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Bankman-Fried Prosecutors Call Off Second Trial

Sam Bankman-Fried

Disgraced cryptocurrency wunderkind Sam Bankman-Fried will not face another criminal trial.

The FTX founder, already convicted on fraud and conspiracy charges connected to the collapse of his exchange in 2022, had been scheduled for another trial later this year on charges related to conspiracy to commit bank fraud and bribe foreign officials.

However, prosecutors now say that trial would “delay” a “timely and just resolution of the case,” Bloomberg News reported Friday (Dec. 29), citing a letter from the U.S. Attorney’s office.

Bankman-Fried, 31, was convicted in November on seven counts of fraud and conspiracy, following a trial in which the prosecution painted him as the mastermind behind the theft of billions in customer funds. 

“He faces a maximum sentence of over a hundred years in prison if given the full time for all counts for his starring part in orchestrating one of the largest financial frauds in American history,” PYMNTS wrote at the time.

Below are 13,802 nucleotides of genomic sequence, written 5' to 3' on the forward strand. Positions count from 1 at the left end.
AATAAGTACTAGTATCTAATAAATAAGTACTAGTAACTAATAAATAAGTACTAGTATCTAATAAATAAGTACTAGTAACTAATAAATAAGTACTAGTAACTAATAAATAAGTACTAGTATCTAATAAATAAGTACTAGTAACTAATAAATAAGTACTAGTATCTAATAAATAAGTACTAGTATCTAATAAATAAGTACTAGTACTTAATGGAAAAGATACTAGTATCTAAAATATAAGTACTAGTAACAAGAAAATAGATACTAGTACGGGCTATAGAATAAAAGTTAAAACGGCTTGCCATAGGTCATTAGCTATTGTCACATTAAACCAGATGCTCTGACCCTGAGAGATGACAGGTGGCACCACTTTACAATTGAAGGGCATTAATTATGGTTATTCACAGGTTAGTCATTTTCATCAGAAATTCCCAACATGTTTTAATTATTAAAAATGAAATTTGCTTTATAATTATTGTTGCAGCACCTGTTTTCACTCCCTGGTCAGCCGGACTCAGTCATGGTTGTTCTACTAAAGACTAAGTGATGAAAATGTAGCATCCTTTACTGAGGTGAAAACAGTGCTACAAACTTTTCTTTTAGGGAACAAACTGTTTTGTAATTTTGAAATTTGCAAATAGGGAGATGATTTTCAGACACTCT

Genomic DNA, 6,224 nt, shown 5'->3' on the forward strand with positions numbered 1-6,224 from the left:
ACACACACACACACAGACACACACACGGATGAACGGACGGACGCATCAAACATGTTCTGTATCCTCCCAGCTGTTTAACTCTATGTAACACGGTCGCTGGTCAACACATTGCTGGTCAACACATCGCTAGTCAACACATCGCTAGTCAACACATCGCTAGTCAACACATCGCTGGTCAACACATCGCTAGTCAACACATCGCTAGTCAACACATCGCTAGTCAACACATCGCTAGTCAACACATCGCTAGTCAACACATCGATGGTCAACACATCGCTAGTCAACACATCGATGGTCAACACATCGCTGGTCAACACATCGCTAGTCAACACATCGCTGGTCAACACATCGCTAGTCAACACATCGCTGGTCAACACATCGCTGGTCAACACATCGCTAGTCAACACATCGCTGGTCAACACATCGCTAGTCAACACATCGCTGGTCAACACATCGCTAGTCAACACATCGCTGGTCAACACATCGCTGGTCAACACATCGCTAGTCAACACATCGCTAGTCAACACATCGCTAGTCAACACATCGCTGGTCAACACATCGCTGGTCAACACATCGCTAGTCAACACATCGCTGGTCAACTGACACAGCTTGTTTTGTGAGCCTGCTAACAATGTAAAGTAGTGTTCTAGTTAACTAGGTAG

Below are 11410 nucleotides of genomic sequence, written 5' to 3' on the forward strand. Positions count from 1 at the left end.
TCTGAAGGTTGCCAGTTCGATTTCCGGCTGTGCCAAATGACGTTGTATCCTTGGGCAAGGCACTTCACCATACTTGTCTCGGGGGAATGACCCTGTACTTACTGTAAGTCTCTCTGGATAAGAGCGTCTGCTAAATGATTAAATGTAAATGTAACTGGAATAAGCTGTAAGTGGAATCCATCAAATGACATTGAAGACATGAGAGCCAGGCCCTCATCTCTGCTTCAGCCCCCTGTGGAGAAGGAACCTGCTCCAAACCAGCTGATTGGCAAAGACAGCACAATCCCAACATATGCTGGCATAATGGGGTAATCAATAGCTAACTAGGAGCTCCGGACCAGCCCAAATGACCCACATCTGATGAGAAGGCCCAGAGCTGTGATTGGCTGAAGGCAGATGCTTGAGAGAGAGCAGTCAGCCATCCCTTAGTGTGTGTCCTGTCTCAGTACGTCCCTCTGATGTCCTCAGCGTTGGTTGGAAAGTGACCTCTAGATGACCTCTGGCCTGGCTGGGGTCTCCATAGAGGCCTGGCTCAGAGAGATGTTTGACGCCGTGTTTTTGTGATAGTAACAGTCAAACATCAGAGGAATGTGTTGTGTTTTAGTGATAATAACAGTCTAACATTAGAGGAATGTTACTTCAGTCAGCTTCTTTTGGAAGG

“Wall Street investment scammer Bernie Madoff, for his part, was sentenced to 150 years.”

The letter to Judge Lewis Kaplan — who presided over the first trial — said that the Bahamas, which extradited Bankman-Fried for his initial trial, hasn’t yet agreed to allow the U.S. to try him on other charges.

That agreement is necessary according to treaty obligations, but Bankman-Fried had filed a challenge in 2023, leading prosecutors to divide up the trials. 

In addition, prosecutors say a bulk of the evidence offered in the second trial had been presented during the first, and the judge can weigh that evidence at sentencing in March.

“Proceeding with sentencing in March 2024 without the delay that would be caused by a second trial would advance the public’s interest in a timely and just resolution of the case,” the government’s letter says.

Meanwhile, Bankman-Fried’s former company filed a proposal last month that would permit the exchange to exit bankruptcy

The proposal would distribute billions in cash to creditors and customers after most of FTX’s cryptocurrencies are liquidated.

The proposal would determine the value of claims by customers and creditors based on asset prices at the time FTX sought bankruptcy protection last year. However, that means that the plan could cost creditors millions if approved.

That’s because while bitcoin — the most popular cryptocurrency — was valued at $17,000 when FTX declared bankruptcy, it has spent weeks trading at above $40,000.